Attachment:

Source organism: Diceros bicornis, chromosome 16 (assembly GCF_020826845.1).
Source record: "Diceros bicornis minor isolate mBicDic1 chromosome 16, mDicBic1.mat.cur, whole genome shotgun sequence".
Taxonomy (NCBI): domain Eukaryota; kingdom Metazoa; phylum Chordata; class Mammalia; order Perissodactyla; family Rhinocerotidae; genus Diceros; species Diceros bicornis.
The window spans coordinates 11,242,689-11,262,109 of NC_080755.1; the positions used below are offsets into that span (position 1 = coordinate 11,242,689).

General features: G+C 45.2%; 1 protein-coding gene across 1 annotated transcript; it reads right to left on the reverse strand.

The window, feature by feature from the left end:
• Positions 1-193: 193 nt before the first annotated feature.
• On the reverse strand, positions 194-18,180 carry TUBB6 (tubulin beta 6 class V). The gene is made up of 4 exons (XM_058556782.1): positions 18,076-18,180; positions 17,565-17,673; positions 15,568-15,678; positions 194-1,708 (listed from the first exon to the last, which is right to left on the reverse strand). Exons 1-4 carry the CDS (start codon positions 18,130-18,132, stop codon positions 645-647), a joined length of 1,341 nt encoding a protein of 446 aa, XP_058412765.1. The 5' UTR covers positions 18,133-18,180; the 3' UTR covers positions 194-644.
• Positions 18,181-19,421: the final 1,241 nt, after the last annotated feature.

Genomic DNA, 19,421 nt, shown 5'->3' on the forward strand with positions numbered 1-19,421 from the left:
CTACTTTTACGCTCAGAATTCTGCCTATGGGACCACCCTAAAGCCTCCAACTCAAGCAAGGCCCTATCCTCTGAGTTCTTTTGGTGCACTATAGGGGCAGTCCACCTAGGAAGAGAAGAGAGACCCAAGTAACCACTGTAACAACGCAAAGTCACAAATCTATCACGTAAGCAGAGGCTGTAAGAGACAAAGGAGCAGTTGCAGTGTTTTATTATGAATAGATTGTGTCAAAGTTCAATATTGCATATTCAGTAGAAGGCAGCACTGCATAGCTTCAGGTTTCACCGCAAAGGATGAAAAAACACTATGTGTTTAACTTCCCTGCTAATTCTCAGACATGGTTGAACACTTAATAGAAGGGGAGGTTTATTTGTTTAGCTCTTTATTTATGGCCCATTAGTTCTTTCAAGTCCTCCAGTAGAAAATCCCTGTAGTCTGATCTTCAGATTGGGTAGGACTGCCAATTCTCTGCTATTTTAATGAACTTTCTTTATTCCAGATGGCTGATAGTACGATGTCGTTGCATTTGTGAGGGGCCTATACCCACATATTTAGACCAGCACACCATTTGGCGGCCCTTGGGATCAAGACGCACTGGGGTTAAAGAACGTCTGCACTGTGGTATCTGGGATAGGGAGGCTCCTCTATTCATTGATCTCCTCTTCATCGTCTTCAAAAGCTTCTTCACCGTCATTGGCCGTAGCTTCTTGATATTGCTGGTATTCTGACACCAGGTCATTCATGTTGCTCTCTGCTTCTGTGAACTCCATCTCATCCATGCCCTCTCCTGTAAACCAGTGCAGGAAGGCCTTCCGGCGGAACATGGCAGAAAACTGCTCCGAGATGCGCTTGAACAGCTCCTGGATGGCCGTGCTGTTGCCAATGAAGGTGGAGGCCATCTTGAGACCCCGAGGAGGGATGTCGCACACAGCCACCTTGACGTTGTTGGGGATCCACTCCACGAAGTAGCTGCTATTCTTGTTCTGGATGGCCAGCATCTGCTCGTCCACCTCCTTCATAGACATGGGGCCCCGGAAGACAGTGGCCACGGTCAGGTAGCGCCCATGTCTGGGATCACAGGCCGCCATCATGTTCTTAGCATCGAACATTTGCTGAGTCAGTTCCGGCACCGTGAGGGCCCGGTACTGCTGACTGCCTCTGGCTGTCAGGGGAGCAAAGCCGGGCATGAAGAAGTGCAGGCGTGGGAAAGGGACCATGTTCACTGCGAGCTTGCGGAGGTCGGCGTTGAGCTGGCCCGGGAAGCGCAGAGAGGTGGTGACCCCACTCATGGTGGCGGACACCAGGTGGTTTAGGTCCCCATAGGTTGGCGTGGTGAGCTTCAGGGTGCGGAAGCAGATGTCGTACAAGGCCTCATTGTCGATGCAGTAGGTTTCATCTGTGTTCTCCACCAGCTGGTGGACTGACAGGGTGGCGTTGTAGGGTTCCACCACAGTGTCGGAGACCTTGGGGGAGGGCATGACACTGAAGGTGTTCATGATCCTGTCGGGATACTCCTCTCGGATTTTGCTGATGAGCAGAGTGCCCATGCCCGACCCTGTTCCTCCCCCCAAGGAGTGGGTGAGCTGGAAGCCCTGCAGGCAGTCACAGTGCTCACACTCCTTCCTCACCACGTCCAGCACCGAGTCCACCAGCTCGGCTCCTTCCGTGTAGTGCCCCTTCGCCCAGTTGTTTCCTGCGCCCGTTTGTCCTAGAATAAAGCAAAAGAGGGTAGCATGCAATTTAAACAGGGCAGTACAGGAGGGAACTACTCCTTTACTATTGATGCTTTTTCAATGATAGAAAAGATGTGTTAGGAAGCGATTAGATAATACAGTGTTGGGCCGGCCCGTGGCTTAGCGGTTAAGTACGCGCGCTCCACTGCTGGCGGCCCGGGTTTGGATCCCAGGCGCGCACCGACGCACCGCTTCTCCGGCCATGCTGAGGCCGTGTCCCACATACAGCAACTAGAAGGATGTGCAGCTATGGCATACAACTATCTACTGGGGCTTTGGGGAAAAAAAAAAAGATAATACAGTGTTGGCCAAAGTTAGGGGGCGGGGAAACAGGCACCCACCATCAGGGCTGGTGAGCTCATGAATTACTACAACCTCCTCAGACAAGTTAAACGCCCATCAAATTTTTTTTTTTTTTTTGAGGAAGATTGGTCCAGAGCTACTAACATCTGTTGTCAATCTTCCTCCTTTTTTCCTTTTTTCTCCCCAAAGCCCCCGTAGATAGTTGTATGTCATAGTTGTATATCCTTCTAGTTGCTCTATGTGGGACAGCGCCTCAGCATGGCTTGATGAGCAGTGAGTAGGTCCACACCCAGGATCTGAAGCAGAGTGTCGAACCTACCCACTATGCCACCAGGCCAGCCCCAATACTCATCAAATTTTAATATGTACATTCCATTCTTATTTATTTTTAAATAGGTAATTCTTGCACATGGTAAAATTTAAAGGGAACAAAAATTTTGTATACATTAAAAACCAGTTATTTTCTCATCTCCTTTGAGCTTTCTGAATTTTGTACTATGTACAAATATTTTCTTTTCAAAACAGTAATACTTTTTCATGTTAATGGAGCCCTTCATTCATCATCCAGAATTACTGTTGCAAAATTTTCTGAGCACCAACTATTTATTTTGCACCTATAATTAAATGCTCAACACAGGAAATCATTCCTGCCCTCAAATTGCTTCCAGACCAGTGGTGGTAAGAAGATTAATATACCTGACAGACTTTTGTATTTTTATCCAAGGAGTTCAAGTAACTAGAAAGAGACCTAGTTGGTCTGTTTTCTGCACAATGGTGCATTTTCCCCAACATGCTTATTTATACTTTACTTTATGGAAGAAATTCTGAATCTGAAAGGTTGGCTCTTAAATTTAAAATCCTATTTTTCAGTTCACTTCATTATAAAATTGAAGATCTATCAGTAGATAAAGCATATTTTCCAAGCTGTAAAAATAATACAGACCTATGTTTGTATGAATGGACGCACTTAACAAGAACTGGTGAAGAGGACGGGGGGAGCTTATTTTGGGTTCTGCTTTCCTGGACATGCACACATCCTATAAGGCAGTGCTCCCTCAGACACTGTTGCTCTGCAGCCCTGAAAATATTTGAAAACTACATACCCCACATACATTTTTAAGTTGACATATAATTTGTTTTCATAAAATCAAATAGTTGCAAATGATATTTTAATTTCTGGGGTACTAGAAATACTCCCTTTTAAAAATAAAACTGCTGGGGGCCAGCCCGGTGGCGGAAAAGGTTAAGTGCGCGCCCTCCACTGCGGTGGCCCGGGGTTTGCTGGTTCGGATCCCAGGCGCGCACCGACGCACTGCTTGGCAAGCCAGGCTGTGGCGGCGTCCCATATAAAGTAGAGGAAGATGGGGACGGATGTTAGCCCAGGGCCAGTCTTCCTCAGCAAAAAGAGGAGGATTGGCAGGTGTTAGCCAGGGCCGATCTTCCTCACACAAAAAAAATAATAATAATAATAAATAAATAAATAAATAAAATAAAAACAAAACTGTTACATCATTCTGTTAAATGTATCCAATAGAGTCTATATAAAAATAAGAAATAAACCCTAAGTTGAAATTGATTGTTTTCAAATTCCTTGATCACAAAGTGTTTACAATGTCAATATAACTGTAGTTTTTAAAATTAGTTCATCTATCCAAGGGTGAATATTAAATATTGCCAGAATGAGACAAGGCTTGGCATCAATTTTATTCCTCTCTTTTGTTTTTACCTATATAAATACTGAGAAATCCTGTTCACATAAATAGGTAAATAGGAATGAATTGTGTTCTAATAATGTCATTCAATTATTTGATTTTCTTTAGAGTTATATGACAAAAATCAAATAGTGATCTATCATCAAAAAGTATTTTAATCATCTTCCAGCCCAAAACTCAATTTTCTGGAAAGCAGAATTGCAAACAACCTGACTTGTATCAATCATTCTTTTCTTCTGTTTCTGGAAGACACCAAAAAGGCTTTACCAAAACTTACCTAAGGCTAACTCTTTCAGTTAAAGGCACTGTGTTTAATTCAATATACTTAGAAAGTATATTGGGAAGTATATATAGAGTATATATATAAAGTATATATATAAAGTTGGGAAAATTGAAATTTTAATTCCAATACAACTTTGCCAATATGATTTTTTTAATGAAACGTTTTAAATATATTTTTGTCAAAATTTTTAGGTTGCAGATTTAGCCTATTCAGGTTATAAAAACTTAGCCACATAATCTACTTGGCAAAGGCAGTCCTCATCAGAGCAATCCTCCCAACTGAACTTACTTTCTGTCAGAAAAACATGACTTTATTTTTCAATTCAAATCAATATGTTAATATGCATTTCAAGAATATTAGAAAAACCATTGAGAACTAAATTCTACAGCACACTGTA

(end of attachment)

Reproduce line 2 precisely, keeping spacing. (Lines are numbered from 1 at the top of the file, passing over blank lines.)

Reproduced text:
Source record: "Diceros bicornis minor isolate mBicDic1 chromosome 16, mDicBic1.mat.cur, whole genome shotgun sequence".